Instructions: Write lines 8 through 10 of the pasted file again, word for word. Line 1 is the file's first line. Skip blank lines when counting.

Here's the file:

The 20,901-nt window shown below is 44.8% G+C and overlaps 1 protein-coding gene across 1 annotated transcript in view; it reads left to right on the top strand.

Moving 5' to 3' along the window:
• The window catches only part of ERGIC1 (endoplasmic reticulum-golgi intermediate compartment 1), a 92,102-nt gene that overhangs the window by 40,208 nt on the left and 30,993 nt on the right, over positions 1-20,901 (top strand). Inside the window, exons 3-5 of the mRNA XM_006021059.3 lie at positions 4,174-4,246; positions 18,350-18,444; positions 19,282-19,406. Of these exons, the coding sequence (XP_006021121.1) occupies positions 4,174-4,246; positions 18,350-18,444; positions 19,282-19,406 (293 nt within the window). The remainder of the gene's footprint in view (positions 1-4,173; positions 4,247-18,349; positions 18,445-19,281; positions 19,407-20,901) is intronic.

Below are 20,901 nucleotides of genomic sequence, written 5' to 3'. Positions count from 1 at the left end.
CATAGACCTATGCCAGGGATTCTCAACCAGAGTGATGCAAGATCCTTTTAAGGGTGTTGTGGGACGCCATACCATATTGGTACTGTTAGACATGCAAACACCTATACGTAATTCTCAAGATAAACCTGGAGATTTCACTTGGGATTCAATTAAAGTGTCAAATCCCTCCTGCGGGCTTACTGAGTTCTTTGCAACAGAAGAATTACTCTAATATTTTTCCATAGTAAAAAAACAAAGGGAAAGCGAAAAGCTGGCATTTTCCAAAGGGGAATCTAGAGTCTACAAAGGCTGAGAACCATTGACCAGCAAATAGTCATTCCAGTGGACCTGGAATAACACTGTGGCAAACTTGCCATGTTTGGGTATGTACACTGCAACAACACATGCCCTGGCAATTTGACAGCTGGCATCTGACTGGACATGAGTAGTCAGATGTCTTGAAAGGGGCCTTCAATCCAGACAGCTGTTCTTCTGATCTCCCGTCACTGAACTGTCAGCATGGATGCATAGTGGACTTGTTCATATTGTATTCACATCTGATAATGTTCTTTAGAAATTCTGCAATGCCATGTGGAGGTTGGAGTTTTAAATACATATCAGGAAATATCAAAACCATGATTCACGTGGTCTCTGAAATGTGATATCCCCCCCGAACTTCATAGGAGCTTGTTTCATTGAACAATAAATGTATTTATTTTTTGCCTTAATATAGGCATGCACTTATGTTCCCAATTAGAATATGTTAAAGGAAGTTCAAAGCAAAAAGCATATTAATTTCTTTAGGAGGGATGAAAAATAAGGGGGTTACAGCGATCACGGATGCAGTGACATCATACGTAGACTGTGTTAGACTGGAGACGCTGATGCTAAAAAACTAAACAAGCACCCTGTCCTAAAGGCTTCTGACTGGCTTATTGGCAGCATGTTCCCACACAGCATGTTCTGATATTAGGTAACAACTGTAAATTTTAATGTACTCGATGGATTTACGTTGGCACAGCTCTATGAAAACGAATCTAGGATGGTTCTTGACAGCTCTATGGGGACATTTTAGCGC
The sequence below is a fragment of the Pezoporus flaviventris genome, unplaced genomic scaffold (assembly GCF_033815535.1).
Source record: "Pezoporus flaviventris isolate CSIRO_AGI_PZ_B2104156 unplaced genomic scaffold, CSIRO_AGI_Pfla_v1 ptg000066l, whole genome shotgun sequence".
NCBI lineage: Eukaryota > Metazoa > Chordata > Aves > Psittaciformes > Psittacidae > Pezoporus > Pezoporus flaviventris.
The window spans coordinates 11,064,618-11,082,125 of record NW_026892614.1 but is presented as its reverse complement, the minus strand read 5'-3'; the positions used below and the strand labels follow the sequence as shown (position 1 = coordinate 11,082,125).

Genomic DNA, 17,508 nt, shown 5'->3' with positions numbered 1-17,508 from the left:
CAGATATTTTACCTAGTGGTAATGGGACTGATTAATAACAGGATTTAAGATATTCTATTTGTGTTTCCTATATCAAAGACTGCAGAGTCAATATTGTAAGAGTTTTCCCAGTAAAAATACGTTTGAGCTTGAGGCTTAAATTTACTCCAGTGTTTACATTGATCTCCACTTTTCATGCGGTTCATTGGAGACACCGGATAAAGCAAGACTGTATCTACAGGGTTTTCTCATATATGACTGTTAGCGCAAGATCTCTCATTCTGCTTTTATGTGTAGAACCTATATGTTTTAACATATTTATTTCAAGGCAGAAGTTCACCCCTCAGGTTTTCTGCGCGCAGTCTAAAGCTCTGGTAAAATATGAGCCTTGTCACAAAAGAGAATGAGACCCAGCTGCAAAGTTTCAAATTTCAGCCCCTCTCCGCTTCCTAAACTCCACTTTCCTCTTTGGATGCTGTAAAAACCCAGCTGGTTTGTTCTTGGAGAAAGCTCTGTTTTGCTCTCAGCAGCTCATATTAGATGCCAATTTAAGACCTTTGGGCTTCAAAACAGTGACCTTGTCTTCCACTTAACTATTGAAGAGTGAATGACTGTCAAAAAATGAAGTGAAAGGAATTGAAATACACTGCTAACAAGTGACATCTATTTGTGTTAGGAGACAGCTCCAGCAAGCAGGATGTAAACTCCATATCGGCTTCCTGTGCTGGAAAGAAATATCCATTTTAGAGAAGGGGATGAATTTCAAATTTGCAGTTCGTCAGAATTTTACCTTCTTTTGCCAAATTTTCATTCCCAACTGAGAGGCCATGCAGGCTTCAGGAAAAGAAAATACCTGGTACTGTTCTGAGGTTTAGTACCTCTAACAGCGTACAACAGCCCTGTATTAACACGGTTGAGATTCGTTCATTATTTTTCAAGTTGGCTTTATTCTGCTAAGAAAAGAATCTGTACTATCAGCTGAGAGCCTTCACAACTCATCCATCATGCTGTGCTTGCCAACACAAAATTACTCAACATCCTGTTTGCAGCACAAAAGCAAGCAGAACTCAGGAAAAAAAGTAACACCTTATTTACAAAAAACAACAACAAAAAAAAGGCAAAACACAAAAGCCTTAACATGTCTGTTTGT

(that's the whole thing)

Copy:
NCBI lineage: Eukaryota > Metazoa > Chordata > Aves > Psittaciformes > Psittacidae > Pezoporus > Pezoporus flaviventris.
The window spans coordinates 11,064,618-11,082,125 of record NW_026892614.1 but is presented as its reverse complement, the minus strand read 5'-3'; the positions used below and the strand labels follow the sequence as shown (position 1 = coordinate 11,082,125).

Genomic DNA, 17,508 nt, shown 5'->3' with positions numbered 1-17,508 from the left: